Kids in the Kitchen

Hands-on comfort food, flaky and tender

By Julie Riven
Globe Correspondent / September 21, 2011

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This is the second of four parts.

For many people, biscuits are comfort food. Show children how to prepare the dough for them and you may instill a lifelong appreciation for these buttery, flaky homemade buns.

Biscuits have two components: dry ingredients and wet ones. The flour, sugar, and a leavening agent (baking powder or baking soda to make then rise) go into a bowl. Then you add very cold butter. Cut it into small pieces and chill it so your dough will make tender biscuits. Work the butter into the flour with your fingertips or a fork until it coats the grains and the butter is broken down into tiny crumb-like pieces. Notice that the flour turns from stark white to cream color.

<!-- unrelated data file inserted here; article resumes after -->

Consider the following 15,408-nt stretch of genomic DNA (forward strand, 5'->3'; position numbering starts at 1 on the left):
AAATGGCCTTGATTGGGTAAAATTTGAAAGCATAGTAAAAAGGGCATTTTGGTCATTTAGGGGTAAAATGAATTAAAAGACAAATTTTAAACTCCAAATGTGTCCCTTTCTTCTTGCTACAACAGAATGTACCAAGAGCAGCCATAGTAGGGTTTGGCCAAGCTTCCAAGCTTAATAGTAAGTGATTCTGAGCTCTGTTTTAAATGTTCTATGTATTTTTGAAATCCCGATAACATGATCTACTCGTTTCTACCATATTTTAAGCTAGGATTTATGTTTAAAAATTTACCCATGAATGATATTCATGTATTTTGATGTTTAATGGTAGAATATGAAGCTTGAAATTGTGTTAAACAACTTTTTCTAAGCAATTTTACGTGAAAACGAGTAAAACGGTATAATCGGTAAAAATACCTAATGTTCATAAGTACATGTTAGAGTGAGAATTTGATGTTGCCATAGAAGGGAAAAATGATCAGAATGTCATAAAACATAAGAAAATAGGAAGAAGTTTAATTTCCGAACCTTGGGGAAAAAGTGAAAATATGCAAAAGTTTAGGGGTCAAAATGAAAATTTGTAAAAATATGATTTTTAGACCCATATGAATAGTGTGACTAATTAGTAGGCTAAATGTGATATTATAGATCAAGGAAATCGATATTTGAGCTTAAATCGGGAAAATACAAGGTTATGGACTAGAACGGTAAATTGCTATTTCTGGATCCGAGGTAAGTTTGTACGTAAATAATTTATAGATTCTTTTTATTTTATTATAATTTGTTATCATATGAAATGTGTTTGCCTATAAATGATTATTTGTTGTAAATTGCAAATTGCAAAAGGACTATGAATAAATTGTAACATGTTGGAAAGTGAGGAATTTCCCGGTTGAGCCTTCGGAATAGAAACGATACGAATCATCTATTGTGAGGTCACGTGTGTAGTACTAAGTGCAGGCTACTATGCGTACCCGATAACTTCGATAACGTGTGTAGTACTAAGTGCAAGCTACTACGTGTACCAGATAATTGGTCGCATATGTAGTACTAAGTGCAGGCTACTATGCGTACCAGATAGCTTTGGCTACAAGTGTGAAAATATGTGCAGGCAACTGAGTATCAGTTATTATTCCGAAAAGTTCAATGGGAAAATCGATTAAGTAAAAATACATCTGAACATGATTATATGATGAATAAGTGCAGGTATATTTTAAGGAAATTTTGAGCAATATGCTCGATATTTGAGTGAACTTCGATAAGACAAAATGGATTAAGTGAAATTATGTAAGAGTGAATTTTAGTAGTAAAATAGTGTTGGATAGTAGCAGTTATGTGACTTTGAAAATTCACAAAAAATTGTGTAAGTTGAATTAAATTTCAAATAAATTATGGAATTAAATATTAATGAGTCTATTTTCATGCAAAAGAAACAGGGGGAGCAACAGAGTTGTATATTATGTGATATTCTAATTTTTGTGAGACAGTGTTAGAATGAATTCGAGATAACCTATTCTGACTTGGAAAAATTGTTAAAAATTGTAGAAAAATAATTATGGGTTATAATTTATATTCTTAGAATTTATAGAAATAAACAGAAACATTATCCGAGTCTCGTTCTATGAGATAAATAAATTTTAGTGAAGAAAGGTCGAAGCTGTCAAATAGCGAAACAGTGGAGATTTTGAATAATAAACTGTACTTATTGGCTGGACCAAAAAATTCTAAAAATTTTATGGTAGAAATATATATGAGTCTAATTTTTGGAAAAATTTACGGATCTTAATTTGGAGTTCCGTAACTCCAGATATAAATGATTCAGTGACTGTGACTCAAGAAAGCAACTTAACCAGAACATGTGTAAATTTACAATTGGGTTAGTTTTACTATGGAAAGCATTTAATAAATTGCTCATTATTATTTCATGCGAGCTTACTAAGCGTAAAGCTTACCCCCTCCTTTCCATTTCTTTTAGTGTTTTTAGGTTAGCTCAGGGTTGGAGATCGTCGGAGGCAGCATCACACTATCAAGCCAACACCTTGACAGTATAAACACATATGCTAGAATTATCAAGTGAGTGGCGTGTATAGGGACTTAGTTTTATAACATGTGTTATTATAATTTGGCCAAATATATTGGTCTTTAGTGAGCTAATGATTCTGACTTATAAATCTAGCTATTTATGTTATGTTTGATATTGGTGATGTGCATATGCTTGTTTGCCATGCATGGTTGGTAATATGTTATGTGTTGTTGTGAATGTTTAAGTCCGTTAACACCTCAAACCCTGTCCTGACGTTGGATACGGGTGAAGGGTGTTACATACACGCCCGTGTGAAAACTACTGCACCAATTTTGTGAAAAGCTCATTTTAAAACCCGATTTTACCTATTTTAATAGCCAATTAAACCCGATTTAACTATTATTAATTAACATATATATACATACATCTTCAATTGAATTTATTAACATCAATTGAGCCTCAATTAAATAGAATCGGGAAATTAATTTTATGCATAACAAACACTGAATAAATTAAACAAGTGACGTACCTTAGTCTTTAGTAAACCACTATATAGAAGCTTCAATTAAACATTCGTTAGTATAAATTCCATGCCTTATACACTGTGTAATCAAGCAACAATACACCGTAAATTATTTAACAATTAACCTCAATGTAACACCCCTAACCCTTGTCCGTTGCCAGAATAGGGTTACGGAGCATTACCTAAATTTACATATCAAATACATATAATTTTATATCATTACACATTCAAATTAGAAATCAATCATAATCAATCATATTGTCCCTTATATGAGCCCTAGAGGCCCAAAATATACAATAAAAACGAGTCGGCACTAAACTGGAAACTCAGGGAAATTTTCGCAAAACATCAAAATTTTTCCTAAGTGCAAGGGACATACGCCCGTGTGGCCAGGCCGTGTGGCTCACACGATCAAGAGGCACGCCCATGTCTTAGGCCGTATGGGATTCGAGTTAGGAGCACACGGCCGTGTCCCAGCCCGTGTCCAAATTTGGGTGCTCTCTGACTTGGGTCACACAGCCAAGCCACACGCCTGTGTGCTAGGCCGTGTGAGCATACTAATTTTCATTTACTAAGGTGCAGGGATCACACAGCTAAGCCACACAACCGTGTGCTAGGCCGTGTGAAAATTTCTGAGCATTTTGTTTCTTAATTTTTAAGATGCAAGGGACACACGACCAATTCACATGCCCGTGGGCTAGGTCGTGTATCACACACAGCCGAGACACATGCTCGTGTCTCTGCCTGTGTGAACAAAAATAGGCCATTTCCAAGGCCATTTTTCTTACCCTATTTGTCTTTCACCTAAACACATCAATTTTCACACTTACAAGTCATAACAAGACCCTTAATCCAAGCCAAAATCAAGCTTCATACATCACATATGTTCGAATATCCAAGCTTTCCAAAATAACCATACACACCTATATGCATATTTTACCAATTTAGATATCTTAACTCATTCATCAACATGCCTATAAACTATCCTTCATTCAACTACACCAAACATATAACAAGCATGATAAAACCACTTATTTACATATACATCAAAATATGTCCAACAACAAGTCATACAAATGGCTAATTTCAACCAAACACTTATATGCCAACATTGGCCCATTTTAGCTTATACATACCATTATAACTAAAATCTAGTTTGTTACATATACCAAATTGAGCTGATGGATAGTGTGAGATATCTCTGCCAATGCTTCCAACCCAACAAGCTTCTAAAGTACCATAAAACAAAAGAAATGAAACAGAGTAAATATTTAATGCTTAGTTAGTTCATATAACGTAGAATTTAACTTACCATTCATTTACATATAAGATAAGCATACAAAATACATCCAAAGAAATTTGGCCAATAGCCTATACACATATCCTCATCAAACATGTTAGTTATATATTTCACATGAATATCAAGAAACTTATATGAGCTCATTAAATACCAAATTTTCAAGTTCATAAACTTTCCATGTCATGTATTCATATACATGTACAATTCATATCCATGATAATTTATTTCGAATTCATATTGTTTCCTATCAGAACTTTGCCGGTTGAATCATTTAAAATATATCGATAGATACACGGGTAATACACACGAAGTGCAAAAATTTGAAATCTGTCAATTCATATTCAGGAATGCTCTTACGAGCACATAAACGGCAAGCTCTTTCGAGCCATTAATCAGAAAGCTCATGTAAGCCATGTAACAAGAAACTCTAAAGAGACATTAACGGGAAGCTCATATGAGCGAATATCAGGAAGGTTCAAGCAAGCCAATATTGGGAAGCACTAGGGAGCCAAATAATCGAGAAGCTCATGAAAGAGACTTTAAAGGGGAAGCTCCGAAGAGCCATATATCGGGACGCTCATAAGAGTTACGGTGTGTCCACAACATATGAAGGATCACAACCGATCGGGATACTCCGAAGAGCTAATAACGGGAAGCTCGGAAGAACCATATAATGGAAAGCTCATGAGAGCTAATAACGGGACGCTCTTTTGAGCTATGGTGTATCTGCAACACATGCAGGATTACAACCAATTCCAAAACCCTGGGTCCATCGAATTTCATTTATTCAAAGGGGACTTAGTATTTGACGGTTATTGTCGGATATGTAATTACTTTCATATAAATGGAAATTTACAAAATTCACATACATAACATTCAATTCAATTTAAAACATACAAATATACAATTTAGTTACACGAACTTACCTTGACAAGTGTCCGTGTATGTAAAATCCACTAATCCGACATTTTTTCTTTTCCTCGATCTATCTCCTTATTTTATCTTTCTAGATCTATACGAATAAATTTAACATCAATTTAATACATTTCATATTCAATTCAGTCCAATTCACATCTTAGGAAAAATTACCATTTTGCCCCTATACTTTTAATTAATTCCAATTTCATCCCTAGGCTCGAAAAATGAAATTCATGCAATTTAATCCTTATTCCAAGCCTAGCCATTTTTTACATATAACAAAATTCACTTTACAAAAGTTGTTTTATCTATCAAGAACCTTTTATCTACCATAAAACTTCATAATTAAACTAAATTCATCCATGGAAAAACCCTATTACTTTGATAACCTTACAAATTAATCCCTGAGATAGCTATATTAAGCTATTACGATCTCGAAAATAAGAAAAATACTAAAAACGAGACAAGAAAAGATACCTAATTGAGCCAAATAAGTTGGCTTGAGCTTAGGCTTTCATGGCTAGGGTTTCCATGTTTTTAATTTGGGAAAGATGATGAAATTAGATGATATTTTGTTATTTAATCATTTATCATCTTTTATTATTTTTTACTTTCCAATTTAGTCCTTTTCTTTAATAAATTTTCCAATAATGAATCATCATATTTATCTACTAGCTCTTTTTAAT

Then add the liquids. Drizzle buttermilk (or milk mixed with vinegar) over flour and, using a fork, gently stir it together to form a soft dough. Don’t squeeze or mash the dough or your biscuits will be hard. Buttermilk makes especially flaky biscuits.

Either roll the dough or pat it out (we like the pat method). Use your fingertips rather than the center of your palm (which is hot). Make a 1/2-inch-thick square and cut it like a tic-tac-toe board into nine pieces. Bake them on parchment paper, so they come off the baking sheet easily.

Biscuits are forgiving and the more you make them, the easier they get. While they’re warm, split them and spread with honey mustard or apple butter. Fill with roast or smoked turkey and Swiss cheese or cheddar. Add a salad or cut-up vegetables and your comforting supper is complete.

To read last week’s recipe for stir-fried veggies, go to Julie Riven can be reached at

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